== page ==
Hey, you. Yeah you. You like listening to things? Listen to this. You now have access to audiobooks through Spotify. You still listening? Listen closely. At the end of the day, there’s really nothing that makes it worth listening to an audiobook on Spotify versus any other app, at least not yet.
Last November, Spotify bought out audiobook company Findaway. The company’s statements at the time hinted that Spotify might even go so far as creating audiobooks, something that could be akin to Amazon’s Audible originals.
Though in the company’s announcement post Tuesday, Spotify did not offer much more than a bare-bones service first being unleashed to the U.S. market only. Any title purchased also becomes available for download for offline listening.
The company also advertised that users can vary the pace of the audio. In a statement to Gizmodo, Spotify said the various speed options are similar to existing features found in the app that “retain quality of the audio while giving flexibility.” The company added that they are not running ads in audiobooks, at least not yet.
And that’s where features end, and there’s a lot here that makes it seem like Spotify’s initial run into audiobooks is substandard compared to competition. You can’t purchase audiobooks in the app. Clicking on a title within the Spotify mobile app instead sends you an email to a link where you can buy the audiobook on the Spotify webpage. Once you purchase the audiobook through the webpage it’s then saved to your Spotify account. Of course, it then tries to sell you on a Spotify premium subscription while it’s at it.
This is a very awkward way of doing things, especially since research shows most users are using smartphones to listen to audiobooks. It seems Spotify has not yet introduced the ability to purchase items while still in-app, and considering the competition Spotify is up against it’s a pretty big oversight.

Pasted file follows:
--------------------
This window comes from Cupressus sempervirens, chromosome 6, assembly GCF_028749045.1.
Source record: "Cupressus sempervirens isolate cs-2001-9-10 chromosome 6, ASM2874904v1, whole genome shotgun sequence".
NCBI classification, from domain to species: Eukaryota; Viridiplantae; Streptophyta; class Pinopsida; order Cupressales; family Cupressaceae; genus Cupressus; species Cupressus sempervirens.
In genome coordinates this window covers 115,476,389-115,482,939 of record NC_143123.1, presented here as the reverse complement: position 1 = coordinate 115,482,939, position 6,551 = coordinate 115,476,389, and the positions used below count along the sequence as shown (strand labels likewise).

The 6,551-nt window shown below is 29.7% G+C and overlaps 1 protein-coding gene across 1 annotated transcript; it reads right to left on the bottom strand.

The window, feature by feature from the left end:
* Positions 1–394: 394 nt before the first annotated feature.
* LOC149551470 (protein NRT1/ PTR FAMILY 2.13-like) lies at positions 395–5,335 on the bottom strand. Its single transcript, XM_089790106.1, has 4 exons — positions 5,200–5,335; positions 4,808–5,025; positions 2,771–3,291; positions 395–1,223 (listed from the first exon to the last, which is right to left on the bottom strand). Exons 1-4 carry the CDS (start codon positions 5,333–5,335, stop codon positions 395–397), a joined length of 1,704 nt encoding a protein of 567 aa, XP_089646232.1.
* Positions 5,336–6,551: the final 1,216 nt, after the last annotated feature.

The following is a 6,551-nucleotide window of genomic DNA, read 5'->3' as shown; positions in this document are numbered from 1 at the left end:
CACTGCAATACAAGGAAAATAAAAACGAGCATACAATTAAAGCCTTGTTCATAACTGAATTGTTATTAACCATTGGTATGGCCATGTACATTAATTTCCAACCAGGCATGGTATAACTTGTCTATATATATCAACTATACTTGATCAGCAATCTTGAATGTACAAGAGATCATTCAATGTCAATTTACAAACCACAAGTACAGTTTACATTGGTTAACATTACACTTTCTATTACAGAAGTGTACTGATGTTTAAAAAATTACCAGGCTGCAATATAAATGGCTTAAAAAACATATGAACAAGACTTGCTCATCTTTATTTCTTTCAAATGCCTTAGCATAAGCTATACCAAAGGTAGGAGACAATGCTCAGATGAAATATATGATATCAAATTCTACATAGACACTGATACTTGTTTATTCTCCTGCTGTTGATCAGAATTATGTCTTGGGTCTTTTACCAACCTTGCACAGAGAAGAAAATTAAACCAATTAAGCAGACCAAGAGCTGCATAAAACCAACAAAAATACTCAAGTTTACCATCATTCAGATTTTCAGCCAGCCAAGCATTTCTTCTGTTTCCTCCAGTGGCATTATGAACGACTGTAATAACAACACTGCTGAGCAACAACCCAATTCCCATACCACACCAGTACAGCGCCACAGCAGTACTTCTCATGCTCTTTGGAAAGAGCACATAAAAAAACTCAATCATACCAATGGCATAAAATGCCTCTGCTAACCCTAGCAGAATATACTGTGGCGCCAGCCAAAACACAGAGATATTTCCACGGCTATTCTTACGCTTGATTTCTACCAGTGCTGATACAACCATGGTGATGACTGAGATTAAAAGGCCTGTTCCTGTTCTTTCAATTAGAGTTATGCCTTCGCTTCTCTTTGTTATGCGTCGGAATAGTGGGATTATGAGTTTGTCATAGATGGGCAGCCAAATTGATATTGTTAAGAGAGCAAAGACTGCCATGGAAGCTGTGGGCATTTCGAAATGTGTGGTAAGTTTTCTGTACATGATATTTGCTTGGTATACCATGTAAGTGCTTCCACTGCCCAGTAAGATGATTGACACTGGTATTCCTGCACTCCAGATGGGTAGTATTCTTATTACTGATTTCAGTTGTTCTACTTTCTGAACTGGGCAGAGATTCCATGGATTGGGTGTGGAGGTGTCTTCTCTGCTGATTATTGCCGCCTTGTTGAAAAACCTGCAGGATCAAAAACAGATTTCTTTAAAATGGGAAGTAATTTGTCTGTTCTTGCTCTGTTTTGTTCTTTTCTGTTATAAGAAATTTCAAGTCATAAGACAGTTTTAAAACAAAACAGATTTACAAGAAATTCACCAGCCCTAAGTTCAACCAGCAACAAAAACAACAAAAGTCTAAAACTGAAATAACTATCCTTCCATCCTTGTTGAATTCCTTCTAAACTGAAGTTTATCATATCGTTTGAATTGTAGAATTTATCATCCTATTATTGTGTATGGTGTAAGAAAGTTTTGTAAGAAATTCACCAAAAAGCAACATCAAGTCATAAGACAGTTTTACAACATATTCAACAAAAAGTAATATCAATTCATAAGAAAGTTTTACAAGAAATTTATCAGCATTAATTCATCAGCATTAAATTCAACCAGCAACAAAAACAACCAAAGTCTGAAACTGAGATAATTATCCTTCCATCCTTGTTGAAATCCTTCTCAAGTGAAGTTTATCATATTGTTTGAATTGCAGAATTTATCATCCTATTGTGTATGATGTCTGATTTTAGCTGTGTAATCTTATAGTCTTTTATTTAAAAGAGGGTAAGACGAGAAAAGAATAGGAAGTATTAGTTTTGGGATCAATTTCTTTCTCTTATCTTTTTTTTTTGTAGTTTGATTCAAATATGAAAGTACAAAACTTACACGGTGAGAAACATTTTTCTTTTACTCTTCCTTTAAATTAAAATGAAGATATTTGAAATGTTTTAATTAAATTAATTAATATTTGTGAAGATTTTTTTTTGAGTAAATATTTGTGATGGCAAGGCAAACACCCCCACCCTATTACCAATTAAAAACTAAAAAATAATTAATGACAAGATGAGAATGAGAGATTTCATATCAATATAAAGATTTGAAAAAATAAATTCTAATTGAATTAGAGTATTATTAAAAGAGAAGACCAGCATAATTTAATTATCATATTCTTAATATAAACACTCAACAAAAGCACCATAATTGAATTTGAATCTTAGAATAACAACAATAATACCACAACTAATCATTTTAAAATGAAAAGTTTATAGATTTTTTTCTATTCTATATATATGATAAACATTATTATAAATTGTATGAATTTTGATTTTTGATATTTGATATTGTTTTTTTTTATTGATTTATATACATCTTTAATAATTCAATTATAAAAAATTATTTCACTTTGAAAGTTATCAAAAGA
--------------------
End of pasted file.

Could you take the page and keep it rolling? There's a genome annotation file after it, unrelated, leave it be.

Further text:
There’s also no benefit to owning a Spotify subscription if you’re looking to get into audiobooks from Spotify. All the audiobooks up for grabs are a la carte, and only a few are discounted from their full retail price. Unlike Audible, Spotify offers no monthly subscription system similar to Audible’s premium plus subscription plan which gives users 1 credit usable on any audiobook for about $15 a month. Audiobooks are often priced anywhere from $20 to more than $30.
It does seem Spotify has made a pretty good sweep of books on offer. The first set of 300,000 titles include ever-popular audio renditions of Stephen King’s Dark Tower and she-who-must-not-be-named’s Harry Potter and the Sorcerer’s Stone (the Jim Dale version, for those who stan Stephen Fry’s rendition). You can get N.K. Jemisin’s The City We Became or James S.A. Corey’s Leviathan Wakes. There’s some James Pattersons, a few Nicholas Sparks for the more—ahem “basic” among you—and classics like The Hitchhiker’s Guide to the Galaxy or Octavia Butler’s Parable of the Sower. Books also seem well-organized including selections for Black voices and LGBTQIA+ representation.
Sure, buying an audiobook on Spotify means you don’t have to swap between apps when going from podcast to something more long form, but Spotify’s latest push toward dominating the entire digital audio space seems incredibly lackluster. The company wrote in its announcement that this is “just the first iteration” of this new service, and they plan to launch in additional markets “and innovate on the format to benefit listeners, authors, and publishers.”
And here’s the thing. You don’t have to pay for many audiobooks at all. Most libraries have partnerships with OverDrive through their Libby app. Sure, you’ll eventually lose access to the book after about a month, but do I have to say again that it’s free, and it gives a boost to your local library’s circulation records (which helps libraries when they go out seeking public and private funding). The main issue you can run into using Libby is if your local library doesn’t carry all the titles you may want.
Spotify’s rudimentary service out the starting gate isn’t anything to get too excited about. The company seems to be planning big things, at least according to past statements—but as of now, not offering anything new compared to competitors seems an odd choice for such a crowded market.